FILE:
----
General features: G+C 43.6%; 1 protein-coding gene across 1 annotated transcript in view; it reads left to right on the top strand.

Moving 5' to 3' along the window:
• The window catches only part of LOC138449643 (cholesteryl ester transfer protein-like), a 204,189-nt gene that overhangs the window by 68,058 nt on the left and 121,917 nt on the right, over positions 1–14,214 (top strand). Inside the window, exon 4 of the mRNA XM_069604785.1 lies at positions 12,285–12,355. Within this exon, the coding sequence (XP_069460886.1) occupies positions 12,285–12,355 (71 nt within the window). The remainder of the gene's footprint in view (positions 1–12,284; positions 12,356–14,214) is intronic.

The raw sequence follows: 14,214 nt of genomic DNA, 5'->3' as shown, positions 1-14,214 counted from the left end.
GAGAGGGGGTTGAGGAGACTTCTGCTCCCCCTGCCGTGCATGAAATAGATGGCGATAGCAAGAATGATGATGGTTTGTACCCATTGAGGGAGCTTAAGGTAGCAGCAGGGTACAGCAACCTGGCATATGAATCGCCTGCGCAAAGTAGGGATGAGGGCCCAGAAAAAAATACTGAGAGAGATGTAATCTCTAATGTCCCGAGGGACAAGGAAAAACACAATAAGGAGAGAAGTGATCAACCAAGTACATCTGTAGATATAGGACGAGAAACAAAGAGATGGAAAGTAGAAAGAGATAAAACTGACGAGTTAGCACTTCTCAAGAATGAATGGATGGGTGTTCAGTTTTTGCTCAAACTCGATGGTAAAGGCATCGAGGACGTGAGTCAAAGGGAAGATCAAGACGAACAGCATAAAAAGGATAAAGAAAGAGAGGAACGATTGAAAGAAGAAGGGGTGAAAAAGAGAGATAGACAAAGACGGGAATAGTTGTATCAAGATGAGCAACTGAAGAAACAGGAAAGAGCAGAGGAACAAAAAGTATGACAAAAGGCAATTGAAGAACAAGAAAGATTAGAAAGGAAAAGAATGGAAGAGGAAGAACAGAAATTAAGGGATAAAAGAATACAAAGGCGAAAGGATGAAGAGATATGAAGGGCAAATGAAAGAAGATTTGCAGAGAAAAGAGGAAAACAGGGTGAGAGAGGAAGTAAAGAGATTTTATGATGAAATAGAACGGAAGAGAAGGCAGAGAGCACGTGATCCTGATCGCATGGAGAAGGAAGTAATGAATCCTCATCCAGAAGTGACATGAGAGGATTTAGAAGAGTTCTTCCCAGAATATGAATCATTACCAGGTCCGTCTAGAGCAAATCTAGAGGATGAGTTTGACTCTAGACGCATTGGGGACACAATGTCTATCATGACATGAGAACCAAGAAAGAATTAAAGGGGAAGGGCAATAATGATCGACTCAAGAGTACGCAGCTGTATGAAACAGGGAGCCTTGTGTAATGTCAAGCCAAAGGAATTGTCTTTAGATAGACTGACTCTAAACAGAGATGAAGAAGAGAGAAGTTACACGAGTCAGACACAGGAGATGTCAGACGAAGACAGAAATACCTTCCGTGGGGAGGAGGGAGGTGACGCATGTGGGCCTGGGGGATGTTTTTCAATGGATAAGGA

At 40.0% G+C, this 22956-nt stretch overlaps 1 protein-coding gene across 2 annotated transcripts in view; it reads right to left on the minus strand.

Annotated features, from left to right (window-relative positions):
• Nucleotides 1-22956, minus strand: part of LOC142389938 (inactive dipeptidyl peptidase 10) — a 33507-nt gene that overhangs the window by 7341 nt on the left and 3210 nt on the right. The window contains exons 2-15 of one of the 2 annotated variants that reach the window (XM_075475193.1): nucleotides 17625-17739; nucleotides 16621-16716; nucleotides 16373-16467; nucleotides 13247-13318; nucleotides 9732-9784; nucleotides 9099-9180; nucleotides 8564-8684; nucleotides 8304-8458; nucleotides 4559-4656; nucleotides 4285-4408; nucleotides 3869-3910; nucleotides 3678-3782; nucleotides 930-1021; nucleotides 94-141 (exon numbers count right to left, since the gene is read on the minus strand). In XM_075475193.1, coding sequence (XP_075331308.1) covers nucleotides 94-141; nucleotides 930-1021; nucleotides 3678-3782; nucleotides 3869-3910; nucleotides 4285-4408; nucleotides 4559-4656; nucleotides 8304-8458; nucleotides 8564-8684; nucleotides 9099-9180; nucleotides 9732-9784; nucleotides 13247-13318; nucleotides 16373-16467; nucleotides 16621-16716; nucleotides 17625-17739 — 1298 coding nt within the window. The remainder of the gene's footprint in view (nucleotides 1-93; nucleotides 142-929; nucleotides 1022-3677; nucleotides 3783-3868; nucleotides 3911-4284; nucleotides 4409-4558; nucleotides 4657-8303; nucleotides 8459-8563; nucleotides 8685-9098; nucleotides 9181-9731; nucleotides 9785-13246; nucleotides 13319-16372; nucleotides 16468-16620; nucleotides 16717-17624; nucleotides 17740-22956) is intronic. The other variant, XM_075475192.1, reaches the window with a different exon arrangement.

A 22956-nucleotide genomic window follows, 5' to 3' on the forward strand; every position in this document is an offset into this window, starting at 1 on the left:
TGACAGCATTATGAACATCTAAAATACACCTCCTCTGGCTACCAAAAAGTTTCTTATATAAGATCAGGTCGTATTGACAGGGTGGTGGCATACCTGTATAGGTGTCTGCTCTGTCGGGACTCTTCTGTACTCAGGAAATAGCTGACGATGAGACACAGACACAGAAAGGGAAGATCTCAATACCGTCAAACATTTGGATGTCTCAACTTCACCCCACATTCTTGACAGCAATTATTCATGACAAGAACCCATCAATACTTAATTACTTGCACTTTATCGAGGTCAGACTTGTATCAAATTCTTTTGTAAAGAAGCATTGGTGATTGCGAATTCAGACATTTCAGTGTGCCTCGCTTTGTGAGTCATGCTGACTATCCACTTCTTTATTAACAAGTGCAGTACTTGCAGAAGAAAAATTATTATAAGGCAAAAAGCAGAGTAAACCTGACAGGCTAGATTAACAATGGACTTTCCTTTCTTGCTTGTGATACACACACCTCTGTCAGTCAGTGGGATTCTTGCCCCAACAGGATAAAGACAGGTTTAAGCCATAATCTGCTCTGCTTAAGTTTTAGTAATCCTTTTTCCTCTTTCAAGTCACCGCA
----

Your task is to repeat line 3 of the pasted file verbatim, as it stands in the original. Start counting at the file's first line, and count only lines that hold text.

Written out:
• The window catches only part of LOC138449643 (cholesteryl ester transfer protein-like), a 204,189-nt gene that overhangs the window by 68,058 nt on the left and 121,917 nt on the right, over positions 1–14,214 (top strand). Inside the window, exon 4 of the mRNA XM_069604785.1 lies at positions 12,285–12,355. Within this exon, the coding sequence (XP_069460886.1) occupies positions 12,285–12,355 (71 nt within the window). The remainder of the gene's footprint in view (positions 1–12,284; positions 12,356–14,214) is intronic.